Stylistically, Creaks straddles the line between comedy and horror. Amanita has plenty of experience with the former in games like Botanicula and Chuchel, while it's also designed more atmospheric experiences such as Samorost and Machinarium. The way the studio combines the two sides of its personality here is mightily impressive. During your adventure, you’ll meet crotchety bird-people searching for a book, and navigate rooms filled with chittering statues and tools that watch you when your back is turned. One of the game’s more unique design details is its approach to collectables, all of which take the form of interactive portraits you encounter while you travel. Telling stories that range from duelling knights, to adventurers surviving a night in a spooky woodland, these painterly vignettes are peak Amanita - surreal, kooky and often amusing.
The idea of inanimate objects coming to life a key theme and mechanic of Creaks. All the puzzles are formed around different creatures in Creaks’ world, from boxy-looking dogs who charge at you when you get too close, to creepy tree-people who cackle at you as they mimic your movements. All these beasts will kill you if you touch them, but they also turn into everyday objects when exposed to light. Manipulating this is the essence of Creaks’ puzzling. A simple example might find you trying to bypass a sleeping dog to get to a ladder just out of reach. Approach the dog in its current state and it will maul you within seconds. Expose the dog to light, however, and it’ll turn into a chest of drawers, which can then be clambered upon to reach the ladder’s bottom rung.
Of course, the puzzles are rarely so simple. Most will require you to manipulate Creaks’ denizens into the correct positions, using their unique movement patterns against them. The dogs, for example, can be fooled into running onto pressure plates to activate different mechanisms, or into areas that can be blocked off. Some creatures are also affected by others. Later in the game, you’ll encounter skittish goats the dogs will eagerly chase and strange jellyfish that frighten them, the cowed hounds backing sheepishly away when approached by one.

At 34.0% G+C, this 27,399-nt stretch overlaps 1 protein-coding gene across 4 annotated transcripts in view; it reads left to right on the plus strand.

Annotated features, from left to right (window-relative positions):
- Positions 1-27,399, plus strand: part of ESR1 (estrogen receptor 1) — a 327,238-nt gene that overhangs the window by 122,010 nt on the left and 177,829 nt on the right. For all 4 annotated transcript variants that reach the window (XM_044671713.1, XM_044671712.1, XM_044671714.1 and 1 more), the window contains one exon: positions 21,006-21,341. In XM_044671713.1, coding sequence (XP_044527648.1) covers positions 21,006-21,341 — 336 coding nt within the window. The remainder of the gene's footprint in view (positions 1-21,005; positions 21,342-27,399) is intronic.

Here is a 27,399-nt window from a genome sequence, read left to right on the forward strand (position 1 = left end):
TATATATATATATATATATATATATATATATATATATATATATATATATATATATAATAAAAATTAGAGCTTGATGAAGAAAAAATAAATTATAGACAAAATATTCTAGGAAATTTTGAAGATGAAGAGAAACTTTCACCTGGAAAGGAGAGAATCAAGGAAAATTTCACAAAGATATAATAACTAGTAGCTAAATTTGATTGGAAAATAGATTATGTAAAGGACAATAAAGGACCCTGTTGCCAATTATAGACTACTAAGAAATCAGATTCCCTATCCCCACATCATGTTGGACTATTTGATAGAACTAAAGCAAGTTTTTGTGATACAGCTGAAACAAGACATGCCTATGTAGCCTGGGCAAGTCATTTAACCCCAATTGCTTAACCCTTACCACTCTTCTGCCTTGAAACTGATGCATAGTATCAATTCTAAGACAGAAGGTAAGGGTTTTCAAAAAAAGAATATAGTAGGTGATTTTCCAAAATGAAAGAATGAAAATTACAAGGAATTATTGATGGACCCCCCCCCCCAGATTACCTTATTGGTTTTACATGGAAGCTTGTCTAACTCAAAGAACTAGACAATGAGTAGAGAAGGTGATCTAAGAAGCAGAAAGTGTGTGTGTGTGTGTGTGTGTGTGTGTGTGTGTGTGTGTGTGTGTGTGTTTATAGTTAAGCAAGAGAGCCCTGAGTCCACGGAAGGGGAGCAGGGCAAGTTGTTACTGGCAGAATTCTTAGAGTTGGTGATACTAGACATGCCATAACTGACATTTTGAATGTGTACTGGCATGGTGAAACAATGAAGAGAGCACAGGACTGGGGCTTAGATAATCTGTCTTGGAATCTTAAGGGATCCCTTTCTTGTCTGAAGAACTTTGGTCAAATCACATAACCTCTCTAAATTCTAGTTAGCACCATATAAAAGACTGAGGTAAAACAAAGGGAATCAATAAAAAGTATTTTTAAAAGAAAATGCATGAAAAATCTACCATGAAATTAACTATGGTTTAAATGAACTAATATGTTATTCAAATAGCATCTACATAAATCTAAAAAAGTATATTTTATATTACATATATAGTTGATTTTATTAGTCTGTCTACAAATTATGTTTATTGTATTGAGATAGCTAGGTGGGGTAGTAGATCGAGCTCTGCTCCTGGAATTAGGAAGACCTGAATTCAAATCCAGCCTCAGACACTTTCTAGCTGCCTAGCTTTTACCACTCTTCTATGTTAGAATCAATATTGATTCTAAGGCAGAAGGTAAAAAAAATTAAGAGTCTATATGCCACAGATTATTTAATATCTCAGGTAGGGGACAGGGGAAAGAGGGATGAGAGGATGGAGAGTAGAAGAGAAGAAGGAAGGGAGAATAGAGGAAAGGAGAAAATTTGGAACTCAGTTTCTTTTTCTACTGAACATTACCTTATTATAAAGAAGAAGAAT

For the most part, the difficulty of these puzzles is perfectly balanced. Everything you need to complete them is always on-screen, and unless you’re killed by a creature, it’s impossible to get into a position where you’re stuck and need to reset. That said, there are a few puzzles that frustrate toward the end. Later challenges involving the tree-people often require counting your steps in a way that’s too fiddly to be enjoyable.
Aside from that, the only other criticism I can dredge up is that the story is overly simplistic. It’s a fun ride, while Amanita’s ability to convey emotions and plot points without a word of dialogue is superb. Yet while I enjoyed the adventure in the moment, afterwards I didn’t feel like I’d gained much else from it. The game touches upon themes of materialism in its cluttered world, how having too much stuff can literally come back and bite you in the backside. But Creaks isn’t interested in exploring the notion too deeply, content to leave it as a backdrop for a daft adventure story.
Obviously, I’m nit-picking here. Creaks is Amanita’s most accomplished game since Machinarium, six-to-10 hours of creepy yet funny puzzling, with splendid art and the best use of dynamic music I’ve encountered since last year’s Ape Out. I thoroughly recommend it.
December 11 2020 | 17:30